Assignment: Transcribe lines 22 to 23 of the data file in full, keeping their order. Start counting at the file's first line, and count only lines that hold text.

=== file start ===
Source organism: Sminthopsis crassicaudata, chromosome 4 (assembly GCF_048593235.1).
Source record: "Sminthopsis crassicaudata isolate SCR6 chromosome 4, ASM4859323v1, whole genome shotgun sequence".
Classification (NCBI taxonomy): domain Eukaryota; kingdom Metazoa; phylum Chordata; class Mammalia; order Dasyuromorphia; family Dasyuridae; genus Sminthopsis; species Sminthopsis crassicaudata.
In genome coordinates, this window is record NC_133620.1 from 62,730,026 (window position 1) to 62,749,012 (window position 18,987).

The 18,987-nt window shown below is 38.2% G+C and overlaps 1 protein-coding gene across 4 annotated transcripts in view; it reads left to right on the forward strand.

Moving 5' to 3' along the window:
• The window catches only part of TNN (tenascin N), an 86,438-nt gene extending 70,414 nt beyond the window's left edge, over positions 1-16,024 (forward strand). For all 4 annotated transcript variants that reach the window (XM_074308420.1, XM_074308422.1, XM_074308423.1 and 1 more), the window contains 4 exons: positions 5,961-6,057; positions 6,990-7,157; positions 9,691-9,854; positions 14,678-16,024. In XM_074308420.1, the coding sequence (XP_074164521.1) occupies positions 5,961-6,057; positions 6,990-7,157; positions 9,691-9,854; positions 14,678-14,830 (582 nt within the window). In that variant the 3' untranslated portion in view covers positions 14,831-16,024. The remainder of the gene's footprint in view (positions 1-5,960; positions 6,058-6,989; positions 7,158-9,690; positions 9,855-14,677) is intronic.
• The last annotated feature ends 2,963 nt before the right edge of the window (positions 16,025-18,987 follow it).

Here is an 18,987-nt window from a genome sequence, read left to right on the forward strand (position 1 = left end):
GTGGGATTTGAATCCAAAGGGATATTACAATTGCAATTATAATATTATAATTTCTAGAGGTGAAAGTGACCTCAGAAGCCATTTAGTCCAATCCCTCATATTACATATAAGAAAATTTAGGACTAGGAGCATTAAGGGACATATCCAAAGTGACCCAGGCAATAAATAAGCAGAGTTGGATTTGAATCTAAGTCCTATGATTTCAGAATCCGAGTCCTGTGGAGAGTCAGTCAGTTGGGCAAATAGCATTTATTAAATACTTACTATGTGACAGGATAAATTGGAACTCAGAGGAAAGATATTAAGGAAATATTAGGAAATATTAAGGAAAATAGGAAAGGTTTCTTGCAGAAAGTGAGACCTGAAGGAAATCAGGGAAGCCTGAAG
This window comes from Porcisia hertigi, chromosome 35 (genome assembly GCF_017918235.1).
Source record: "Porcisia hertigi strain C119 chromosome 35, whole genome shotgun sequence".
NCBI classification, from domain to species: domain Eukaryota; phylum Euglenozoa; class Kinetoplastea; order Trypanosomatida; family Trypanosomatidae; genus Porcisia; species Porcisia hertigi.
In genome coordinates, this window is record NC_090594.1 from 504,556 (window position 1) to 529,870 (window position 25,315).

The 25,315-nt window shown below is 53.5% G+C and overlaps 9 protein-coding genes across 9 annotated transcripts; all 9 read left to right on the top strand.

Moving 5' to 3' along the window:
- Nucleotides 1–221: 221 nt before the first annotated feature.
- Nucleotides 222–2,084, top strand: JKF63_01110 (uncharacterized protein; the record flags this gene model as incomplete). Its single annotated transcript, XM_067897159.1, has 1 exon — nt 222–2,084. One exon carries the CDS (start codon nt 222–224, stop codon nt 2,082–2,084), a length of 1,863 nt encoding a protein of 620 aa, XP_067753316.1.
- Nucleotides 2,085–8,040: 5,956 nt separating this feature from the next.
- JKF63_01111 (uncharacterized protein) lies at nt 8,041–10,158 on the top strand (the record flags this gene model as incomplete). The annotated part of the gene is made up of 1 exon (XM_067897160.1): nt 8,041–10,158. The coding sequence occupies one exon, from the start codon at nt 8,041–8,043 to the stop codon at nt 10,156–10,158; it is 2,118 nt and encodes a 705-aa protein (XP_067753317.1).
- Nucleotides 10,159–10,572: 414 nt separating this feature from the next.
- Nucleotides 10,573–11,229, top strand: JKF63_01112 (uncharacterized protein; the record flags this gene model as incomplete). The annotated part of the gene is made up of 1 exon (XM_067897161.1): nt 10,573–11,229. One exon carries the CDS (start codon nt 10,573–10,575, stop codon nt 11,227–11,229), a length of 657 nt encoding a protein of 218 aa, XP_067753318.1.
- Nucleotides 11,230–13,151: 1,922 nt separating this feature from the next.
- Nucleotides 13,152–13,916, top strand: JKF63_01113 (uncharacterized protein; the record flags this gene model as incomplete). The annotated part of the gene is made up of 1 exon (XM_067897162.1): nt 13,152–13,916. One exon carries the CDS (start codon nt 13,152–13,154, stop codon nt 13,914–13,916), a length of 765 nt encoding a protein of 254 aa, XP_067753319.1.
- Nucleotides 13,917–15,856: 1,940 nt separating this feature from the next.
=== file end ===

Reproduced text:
- Nucleotides 10,573–11,229, top strand: JKF63_01112 (uncharacterized protein; the record flags this gene model as incomplete). The annotated part of the gene is made up of 1 exon (XM_067897161.1): nt 10,573–11,229. One exon carries the CDS (start codon nt 10,573–10,575, stop codon nt 11,227–11,229), a length of 657 nt encoding a protein of 218 aa, XP_067753318.1.
- Nucleotides 11,230–13,151: 1,922 nt separating this feature from the next.